(Among 246 cases of severe liver injury due to antipsychotic medications identified in a prospective registry of German psychiatric hospitals between 1993 and 2016, 46 arose in 38,349 patients [0.12%] who received clozapine [34 as a single antipsychotic agent]; other commonly implicated agents being olanzapine [n=90 of 54,822: 0.16%], quetiapine [34 of 66,209: 0.05%] and risperidone [27 of 51,683: 0.05%]; two fatal cases occurred in olanzapine-treated patients; low rates were found for ziprasidone [no cases among 3568 patients treated] and aripiprazole [6 cases of 15,988 patients treated: 0.01%] paliperidone is not mentioned).
  • Zeiss R, Hafner S, Schönfeldt-Lecuona C, Connemann BJ, Gahr M. Drug-associated liver injury related to antipsychotics: exploratory analysis of pharmacovigilance data. J Clin Psychopharmacol. 2022;42:440–444. [PubMed: 35730552]
    (Review of the VigiBase data base of individual case safety reports on antipsychotics and liver injury found positive hepatic safety signals for olanzapine and clozapine, but not for paliperidone, risperidone, quetiapine, ziprasidone, asenapine, aripiprazole, brexpiprazole, and cariprazine).
  • Alphs L, Brown B, Turkoz I, Baker P, Fu DJ, Nuechterlein KH. The Disease Recovery Evaluation and Modification (DREaM) study: Effectiveness of paliperidone palmitate versus oral antipsychotics in patients with recent-onset schizophrenia or schizophreniform disorder. Schizophr Res. 2022;243:86–97. [PubMed: 35247794]
    (Among 234 adults with recent onset schizophrenia or schizoaffective disorder on oral antipsychotic agents who were either continued on the oral agent or switched to one or three monthly injections of paliperidone for 9 months, the time to relapse was identical in all groups, but became lower with the parenteral drug when patients were then re-randomized; adverse event rates were similar in the two groups except for weight gain which was greater with paliperidone injections [4.8 vs 2.7 kg at 9 months]; no mention of ALT elevations or hepatotoxicity).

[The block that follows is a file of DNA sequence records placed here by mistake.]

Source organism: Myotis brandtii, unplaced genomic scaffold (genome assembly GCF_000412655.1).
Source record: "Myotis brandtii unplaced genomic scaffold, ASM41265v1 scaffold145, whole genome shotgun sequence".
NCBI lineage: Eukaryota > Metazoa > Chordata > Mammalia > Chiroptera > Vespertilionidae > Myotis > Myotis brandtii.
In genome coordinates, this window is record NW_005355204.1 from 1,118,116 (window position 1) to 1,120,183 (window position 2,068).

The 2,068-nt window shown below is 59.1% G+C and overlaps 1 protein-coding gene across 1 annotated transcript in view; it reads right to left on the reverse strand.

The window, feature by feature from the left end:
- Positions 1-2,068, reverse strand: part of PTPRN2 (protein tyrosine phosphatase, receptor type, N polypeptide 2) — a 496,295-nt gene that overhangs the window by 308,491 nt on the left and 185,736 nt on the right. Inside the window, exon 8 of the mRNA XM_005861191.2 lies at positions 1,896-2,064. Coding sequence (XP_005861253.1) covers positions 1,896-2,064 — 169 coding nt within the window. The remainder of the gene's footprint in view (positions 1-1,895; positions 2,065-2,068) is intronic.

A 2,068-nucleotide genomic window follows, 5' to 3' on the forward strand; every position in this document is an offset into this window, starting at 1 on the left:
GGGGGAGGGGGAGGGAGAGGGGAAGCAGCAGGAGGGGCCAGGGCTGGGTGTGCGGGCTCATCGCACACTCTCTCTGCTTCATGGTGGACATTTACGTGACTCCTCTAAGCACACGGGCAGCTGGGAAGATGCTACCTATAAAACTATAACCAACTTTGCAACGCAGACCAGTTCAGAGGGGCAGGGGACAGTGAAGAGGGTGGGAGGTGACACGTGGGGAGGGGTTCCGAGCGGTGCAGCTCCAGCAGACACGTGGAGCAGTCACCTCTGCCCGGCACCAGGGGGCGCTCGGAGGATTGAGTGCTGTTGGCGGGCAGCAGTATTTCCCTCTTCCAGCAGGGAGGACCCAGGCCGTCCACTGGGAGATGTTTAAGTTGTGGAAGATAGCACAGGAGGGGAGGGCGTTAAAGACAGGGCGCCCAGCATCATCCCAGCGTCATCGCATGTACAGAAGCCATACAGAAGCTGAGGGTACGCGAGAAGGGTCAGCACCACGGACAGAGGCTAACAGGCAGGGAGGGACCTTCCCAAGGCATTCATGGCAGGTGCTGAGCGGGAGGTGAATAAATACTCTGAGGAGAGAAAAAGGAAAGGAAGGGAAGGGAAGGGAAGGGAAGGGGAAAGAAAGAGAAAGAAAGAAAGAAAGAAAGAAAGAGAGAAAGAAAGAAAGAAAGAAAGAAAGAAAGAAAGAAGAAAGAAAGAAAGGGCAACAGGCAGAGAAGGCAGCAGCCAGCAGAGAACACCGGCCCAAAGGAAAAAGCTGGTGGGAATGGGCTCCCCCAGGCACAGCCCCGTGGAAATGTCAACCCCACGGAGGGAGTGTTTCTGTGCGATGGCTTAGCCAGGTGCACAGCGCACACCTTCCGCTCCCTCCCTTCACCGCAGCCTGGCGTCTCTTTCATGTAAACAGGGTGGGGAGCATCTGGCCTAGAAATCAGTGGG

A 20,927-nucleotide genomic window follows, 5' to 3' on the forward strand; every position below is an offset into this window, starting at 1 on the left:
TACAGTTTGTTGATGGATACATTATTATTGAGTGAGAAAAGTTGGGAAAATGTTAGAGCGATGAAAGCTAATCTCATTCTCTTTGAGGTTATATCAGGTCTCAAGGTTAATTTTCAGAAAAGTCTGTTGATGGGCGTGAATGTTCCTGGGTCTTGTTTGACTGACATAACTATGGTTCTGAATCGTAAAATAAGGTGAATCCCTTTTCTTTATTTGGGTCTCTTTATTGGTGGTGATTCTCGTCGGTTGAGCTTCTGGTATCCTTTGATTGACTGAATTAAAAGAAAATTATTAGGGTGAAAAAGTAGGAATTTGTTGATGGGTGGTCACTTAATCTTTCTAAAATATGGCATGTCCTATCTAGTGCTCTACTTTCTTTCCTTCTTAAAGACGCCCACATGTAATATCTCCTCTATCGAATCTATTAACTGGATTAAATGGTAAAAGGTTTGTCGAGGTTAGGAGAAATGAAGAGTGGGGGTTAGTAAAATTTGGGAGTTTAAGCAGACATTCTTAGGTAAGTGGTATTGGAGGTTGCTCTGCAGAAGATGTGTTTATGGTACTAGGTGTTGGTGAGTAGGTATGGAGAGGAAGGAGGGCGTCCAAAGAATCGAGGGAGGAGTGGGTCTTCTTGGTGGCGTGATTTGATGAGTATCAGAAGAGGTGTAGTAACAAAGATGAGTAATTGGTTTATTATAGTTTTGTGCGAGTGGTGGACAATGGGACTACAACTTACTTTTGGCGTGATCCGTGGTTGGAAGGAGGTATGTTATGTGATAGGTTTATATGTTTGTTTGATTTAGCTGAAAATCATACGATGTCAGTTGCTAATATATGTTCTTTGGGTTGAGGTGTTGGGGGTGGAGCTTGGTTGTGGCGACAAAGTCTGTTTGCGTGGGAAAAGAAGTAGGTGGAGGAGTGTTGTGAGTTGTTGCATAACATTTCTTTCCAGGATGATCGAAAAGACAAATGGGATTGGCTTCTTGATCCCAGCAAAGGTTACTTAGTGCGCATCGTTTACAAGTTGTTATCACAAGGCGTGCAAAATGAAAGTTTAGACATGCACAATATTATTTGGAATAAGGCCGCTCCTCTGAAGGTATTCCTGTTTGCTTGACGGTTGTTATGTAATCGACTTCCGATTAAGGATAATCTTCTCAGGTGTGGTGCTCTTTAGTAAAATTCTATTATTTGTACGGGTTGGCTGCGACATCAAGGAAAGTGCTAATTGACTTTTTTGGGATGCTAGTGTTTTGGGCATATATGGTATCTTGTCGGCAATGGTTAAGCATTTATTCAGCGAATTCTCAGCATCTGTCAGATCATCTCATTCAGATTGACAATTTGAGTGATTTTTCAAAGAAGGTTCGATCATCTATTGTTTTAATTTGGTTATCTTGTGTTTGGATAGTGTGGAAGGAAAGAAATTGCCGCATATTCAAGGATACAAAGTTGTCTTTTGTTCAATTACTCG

• Gunther M, Dopheide JA. Antipsychotic safety in liver disease: a narrative review and practical guide for the clinician. J Acad Consult Liaison Psychiatry. 2023;64:73–82. [PubMed: 36180017]
    (Review of the literature on hepatotoxicity of antipsychotic medications and guidance on their use in patients with liver disease characterizes chlorpromazine, clozapine, and olanzapine as having the greatest risk for causing liver injury, quetiapine and risperidone as having moderate risk, haloperidol as having low risk, and paliperidone, aripiprazole, lurasidone, loxapine, and ziprasidone as having the lowest risk).
  • Cicala G, de Filippis R, Barbieri MA, Cutroneo PM, De Fazio P, Schoretsanitis G, Spina E. Tolerability profile of paliperidone palmitate formulations: A pharmacovigilance analysis of the EUDRAVigilance database. Front Psychiatry. 2023;14:1130636. [PMC free article: PMC10116827] [PubMed: 37091708]
    (Analysis of spontaneous adverse event reports related to second generation long acting injectable antipsychotic agents to the European Union Drug Regulating Authorities Vigilance registry between 2011 and 2020 identified 8152 reports attributed to paliperidone, 5,317 risperidone, 4038 aripiprazole, 2802 olanzapine, there was a disproportional rate of sexual and fertility disorders and edema with paliperidone vs other agents, but similar rates of extrapyramidal symptoms and “hepatobiliary disorders” [0.9% vs 1.0% of reports]).
  • Giron-Hernandez C, Han JH, Alberio R, Singh A, García-Portilla MP, Pompili M, Knight RK, et al. Efficacy and safety of paliperidone palmitate 6-month versus paliperidone palmitate 3-month long-acting injectable in European patients with schizophrenia: a post hoc analysis of a global phase-3 double-blind randomized non-inferiority study. Neuropsychiatr Dis Treat. 2023;19:895–906. [PMC free article: PMC10108905] [PubMed: 37077705]
    (Among 384 patients with schizophrenia stabilized on injectable paliperidone who were treated with either 3-monthly [350 or 525 mg] or 6-monthly [700 or 1000 mg] injections, the 12 month relapse rate was higher but not inferior with the 6-monthly dosing [6.9% vs 2.4%] and adverse event rates were similar in the two groups: no mention of ALT elevations or hepatotoxicity).